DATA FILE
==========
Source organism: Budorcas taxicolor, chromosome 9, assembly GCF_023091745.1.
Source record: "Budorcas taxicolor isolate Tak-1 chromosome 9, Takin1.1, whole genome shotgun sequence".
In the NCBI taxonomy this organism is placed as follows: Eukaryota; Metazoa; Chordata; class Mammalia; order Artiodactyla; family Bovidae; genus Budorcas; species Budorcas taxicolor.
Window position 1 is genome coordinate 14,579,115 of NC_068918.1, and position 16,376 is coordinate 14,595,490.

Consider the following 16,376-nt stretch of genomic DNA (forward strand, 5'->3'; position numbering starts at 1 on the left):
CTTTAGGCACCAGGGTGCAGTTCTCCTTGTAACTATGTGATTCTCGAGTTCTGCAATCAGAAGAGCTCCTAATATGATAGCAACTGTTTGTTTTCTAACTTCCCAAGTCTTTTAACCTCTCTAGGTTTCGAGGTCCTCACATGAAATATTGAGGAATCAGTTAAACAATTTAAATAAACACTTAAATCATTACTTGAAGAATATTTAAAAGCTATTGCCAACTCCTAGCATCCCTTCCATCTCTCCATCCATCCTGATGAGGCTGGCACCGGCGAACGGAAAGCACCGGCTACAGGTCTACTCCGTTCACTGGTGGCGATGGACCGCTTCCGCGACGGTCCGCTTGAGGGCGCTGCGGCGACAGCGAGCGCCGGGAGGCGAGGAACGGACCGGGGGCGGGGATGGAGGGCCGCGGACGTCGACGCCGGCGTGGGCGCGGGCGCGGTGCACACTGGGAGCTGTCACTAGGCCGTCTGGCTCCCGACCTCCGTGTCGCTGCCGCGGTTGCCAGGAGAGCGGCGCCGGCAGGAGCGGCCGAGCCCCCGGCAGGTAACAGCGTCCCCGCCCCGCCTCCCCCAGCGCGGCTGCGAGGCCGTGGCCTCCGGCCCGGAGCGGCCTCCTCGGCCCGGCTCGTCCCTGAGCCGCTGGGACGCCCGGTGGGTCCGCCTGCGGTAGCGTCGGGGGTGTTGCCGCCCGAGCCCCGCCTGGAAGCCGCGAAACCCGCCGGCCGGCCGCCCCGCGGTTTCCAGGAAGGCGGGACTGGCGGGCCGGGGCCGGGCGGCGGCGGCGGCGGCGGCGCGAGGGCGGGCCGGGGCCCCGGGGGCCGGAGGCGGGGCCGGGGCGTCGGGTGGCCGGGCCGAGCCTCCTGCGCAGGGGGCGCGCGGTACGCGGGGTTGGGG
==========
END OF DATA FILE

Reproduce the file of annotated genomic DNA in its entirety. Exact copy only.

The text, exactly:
Source organism: Budorcas taxicolor, chromosome 9, assembly GCF_023091745.1.
Source record: "Budorcas taxicolor isolate Tak-1 chromosome 9, Takin1.1, whole genome shotgun sequence".
In the NCBI taxonomy this organism is placed as follows: Eukaryota; Metazoa; Chordata; class Mammalia; order Artiodactyla; family Bovidae; genus Budorcas; species Budorcas taxicolor.
Window position 1 is genome coordinate 14,579,115 of NC_068918.1, and position 16,376 is coordinate 14,595,490.

Consider the following 16,376-nt stretch of genomic DNA (forward strand, 5'->3'; position numbering starts at 1 on the left):
CTTTAGGCACCAGGGTGCAGTTCTCCTTGTAACTATGTGATTCTCGAGTTCTGCAATCAGAAGAGCTCCTAATATGATAGCAACTGTTTGTTTTCTAACTTCCCAAGTCTTTTAACCTCTCTAGGTTTCGAGGTCCTCACATGAAATATTGAGGAATCAGTTAAACAATTTAAATAAACACTTAAATCATTACTTGAAGAATATTTAAAAGCTATTGCCAACTCCTAGCATCCCTTCCATCTCTCCATCCATCCTGATGAGGCTGGCACCGGCGAACGGAAAGCACCGGCTACAGGTCTACTCCGTTCACTGGTGGCGATGGACCGCTTCCGCGACGGTCCGCTTGAGGGCGCTGCGGCGACAGCGAGCGCCGGGAGGCGAGGAACGGACCGGGGGCGGGGATGGAGGGCCGCGGACGTCGACGCCGGCGTGGGCGCGGGCGCGGTGCACACTGGGAGCTGTCACTAGGCCGTCTGGCTCCCGACCTCCGTGTCGCTGCCGCGGTTGCCAGGAGAGCGGCGCCGGCAGGAGCGGCCGAGCCCCCGGCAGGTAACAGCGTCCCCGCCCCGCCTCCCCCAGCGCGGCTGCGAGGCCGTGGCCTCCGGCCCGGAGCGGCCTCCTCGGCCCGGCTCGTCCCTGAGCCGCTGGGACGCCCGGTGGGTCCGCCTGCGGTAGCGTCGGGGGTGTTGCCGCCCGAGCCCCGCCTGGAAGCCGCGAAACCCGCCGGCCGGCCGCCCCGCGGTTTCCAGGAAGGCGGGACTGGCGGGCCGGGGCCGGGCGGCGGCGGCGGCGGCGGCGCGAGGGCGGGCCGGGGCCCCGGGGGCCGGAGGCGGGGCCGGGGCGTCGGGTGGCCGGGCCGAGCCTCCTGCGCAGGGGGCGCGCGGTACGCGGGGTTGGGG